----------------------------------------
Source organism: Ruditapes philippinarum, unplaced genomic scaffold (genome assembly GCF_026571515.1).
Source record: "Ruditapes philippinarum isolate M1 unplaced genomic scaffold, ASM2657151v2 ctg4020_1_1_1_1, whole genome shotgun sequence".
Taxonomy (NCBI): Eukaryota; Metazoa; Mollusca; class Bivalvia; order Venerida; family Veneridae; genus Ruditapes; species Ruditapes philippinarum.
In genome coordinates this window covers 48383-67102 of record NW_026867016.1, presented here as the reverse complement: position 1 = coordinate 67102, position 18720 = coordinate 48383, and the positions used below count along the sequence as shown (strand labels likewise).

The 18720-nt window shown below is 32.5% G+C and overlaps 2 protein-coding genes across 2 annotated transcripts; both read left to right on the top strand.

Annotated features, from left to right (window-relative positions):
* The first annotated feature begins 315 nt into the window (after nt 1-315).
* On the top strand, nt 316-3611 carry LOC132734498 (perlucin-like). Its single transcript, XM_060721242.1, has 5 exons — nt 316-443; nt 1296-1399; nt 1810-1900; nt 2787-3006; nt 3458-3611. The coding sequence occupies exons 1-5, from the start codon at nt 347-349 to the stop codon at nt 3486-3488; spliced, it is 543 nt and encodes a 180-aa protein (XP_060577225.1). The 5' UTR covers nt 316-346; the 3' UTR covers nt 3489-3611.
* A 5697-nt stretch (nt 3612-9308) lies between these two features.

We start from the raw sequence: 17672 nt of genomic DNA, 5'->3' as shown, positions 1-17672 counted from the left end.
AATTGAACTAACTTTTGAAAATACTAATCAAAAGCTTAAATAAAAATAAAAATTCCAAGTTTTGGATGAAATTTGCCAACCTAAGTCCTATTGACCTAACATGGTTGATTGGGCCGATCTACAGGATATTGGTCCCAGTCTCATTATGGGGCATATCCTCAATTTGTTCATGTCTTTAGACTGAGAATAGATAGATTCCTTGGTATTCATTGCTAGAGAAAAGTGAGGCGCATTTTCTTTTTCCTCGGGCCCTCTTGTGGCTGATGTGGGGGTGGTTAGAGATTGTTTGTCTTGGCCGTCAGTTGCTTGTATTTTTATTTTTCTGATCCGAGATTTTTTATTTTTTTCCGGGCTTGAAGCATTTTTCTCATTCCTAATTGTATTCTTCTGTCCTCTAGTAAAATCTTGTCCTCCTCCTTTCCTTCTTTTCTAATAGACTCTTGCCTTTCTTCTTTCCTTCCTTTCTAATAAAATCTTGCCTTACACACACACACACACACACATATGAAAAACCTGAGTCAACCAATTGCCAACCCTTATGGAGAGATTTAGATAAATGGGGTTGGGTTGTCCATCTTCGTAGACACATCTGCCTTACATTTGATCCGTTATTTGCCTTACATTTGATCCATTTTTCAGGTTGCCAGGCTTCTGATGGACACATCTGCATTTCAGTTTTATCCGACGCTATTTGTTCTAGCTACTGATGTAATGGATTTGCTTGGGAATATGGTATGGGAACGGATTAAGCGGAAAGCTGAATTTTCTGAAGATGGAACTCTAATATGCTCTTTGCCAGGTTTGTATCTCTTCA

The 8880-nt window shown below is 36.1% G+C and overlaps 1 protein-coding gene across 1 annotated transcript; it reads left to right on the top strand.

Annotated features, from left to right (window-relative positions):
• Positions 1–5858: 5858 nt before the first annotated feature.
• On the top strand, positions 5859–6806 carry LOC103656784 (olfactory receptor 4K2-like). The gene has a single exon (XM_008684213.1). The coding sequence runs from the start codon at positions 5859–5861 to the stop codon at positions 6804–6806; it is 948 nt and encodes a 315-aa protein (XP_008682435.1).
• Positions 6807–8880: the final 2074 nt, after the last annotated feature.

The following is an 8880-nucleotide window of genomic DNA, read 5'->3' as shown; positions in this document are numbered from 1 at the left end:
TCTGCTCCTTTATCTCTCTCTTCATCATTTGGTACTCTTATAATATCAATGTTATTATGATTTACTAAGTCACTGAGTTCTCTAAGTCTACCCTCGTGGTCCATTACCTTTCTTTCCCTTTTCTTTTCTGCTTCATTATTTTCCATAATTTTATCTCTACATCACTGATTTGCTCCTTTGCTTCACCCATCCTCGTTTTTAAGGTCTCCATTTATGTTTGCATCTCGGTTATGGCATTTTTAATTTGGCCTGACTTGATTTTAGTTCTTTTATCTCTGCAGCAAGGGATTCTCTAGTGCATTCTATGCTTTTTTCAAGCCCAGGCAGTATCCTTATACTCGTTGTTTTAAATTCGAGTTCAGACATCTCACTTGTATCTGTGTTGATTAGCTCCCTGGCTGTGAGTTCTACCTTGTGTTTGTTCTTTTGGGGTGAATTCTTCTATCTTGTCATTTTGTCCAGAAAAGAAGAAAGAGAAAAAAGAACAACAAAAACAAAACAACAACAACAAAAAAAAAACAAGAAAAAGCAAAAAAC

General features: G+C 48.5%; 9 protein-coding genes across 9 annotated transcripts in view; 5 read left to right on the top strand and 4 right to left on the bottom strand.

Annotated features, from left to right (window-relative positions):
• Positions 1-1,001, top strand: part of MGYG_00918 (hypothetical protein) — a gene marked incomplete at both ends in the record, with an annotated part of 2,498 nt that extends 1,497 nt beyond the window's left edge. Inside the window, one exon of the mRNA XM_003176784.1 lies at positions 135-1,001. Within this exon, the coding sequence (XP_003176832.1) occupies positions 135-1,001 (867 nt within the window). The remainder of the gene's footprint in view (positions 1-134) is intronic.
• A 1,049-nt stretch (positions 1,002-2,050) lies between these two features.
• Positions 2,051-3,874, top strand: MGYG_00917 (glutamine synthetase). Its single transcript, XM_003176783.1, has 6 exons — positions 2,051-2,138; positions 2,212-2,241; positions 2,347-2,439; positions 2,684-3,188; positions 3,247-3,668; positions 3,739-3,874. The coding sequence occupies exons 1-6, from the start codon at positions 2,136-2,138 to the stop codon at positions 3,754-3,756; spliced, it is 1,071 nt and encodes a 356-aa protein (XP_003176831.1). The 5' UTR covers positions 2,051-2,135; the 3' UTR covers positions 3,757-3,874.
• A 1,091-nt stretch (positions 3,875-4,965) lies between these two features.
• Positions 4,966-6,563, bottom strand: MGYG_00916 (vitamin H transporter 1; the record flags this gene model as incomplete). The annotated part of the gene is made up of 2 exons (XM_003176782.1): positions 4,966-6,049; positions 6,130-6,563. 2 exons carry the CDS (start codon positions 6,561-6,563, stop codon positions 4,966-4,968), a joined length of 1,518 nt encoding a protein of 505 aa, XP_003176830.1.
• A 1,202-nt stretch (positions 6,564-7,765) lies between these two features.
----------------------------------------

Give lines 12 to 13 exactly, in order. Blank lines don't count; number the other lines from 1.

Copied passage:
The 8880-nt window shown below is 36.1% G+C and overlaps 1 protein-coding gene across 1 annotated transcript; it reads left to right on the top strand.

Annotated features, from left to right (window-relative positions):